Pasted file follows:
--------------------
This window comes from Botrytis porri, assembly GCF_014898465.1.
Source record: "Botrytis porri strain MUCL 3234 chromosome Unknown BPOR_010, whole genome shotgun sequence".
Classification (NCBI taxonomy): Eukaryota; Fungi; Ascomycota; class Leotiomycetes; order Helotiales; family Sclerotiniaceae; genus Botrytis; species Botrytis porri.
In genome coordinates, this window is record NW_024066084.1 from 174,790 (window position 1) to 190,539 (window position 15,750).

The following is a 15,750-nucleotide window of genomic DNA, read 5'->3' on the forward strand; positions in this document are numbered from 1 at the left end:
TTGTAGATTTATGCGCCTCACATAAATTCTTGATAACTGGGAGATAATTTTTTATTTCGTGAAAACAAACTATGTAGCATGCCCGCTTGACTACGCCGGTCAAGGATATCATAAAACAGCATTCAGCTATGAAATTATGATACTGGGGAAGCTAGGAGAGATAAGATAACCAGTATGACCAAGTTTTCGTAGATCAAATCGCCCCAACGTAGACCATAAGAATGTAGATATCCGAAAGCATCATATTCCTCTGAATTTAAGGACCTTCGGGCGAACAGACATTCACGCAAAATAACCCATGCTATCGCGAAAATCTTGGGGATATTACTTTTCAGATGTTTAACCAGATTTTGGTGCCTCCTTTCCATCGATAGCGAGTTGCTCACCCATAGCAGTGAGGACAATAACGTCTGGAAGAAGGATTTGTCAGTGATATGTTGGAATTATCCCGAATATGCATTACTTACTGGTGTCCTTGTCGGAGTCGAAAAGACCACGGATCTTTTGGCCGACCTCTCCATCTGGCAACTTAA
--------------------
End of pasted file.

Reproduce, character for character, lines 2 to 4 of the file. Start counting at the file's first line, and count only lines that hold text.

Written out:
Source record: "Botrytis porri strain MUCL 3234 chromosome Unknown BPOR_010, whole genome shotgun sequence".
Classification (NCBI taxonomy): Eukaryota; Fungi; Ascomycota; class Leotiomycetes; order Helotiales; family Sclerotiniaceae; genus Botrytis; species Botrytis porri.
In genome coordinates, this window is record NW_024066084.1 from 174,790 (window position 1) to 190,539 (window position 15,750).